Job Schedulers

Written by Elizabeth Rose
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Job schedulers have become increasingly sophisticated, as today's work environment has become more complex. Many tasks in manufacturing used to have to be handled by human beings. Staff scheduling also demands a hefty commitment of human resources or management personnel. With today's trends toward streamlining staff and increasing productivity, job schedulers can fill a gap, especially for small to mid-sized companies.

Job Schedulers Keep Businesses on the Go

Job schedulers are basically divided into two categories. One type primarily handles staff scheduling. The other type is more process oriented and handles manufacturing processes and resources.

For staff issues, schedulers can be customized to any type of business or service. Such schedulers primarily handle staff scheduling and payroll issues. They can be programmed to suggest changes for sudden shifts in the staff picture, like leave, vacation or illness. They also work well if you're running a union shop, as the system can monitor union rules and help make decisions about issues such as overtime.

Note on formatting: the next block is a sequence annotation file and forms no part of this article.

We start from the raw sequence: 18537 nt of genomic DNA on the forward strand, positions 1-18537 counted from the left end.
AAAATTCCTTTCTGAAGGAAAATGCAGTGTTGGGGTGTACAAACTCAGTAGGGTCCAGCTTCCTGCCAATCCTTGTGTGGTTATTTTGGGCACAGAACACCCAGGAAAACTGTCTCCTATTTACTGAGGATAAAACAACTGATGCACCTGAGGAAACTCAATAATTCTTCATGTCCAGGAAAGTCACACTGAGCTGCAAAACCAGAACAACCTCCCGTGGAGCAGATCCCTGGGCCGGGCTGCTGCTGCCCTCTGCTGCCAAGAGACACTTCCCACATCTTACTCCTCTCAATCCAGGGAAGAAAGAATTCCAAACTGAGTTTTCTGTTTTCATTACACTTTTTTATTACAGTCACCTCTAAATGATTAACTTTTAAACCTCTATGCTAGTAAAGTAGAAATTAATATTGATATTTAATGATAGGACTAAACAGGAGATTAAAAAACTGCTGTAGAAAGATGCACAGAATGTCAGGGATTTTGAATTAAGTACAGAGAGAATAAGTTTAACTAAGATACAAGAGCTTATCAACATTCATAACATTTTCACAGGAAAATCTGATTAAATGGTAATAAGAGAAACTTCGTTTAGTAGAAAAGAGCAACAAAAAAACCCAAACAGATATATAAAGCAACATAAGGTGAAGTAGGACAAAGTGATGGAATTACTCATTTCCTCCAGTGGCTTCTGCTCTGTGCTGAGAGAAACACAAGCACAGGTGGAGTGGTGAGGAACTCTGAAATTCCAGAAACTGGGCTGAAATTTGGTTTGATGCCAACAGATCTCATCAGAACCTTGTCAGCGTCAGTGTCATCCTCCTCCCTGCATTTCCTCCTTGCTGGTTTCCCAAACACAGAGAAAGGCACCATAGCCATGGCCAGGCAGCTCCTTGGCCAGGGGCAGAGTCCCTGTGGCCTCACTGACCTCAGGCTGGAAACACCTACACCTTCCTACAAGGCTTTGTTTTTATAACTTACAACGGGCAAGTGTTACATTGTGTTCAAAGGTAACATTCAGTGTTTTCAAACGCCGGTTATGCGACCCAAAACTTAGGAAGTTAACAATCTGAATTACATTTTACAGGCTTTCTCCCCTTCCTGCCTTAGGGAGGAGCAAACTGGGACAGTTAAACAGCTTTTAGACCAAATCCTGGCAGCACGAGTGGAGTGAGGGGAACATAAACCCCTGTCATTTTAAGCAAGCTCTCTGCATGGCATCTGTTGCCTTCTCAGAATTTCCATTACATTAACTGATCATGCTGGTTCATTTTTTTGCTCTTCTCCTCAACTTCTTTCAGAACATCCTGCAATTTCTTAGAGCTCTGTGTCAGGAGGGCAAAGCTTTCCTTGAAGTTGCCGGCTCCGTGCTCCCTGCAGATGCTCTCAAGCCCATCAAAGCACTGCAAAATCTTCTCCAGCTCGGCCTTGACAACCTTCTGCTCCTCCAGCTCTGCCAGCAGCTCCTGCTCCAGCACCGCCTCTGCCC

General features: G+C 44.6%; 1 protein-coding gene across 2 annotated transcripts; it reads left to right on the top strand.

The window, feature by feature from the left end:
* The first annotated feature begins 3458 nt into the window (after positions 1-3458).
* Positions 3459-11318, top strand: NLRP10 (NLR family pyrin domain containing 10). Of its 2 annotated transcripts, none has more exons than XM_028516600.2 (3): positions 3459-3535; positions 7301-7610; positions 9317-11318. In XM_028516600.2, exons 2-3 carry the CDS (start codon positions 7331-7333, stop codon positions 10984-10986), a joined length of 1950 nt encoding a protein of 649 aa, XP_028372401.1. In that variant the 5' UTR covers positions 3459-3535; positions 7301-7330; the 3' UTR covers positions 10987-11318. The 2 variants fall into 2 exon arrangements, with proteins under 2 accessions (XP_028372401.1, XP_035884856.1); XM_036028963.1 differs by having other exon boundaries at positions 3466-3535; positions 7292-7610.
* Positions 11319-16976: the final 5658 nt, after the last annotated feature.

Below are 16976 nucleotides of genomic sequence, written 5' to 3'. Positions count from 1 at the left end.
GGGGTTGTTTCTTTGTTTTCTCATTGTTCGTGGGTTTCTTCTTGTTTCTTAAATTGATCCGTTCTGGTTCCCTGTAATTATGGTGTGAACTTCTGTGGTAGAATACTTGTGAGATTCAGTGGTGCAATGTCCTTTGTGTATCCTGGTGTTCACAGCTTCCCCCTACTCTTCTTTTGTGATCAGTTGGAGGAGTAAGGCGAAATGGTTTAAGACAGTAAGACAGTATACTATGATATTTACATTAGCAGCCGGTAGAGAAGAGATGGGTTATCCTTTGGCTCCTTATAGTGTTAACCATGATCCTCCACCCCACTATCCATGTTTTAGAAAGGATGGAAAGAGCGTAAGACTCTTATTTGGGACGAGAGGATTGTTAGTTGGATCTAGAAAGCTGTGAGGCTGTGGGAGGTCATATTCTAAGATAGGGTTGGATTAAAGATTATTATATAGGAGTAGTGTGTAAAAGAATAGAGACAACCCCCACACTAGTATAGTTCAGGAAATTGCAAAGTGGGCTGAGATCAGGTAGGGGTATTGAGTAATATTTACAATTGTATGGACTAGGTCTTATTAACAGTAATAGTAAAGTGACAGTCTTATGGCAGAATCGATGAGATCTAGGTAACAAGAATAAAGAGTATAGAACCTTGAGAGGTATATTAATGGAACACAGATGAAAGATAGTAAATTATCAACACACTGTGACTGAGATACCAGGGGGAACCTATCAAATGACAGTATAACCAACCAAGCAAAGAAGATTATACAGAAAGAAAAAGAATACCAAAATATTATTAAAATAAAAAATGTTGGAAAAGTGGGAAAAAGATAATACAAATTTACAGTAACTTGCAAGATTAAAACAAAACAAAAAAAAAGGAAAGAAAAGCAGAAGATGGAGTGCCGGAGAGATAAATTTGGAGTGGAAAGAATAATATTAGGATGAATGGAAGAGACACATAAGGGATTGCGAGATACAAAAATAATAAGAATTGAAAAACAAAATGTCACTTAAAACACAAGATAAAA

Manufacturing-type schedulers are more concerned with batch processing. In complex operations, many steps take place on the route to a finished product. These sorts of job schedulers function as a hub to supervise the process from beginning to end. Computer terminals or automated manufacturing processes are networked in, giving employees and management input and oversight capabilities at every step. Job scheduler systems also make the task of estimating materials, predicting trends, generating reports and tracking progress very simple.


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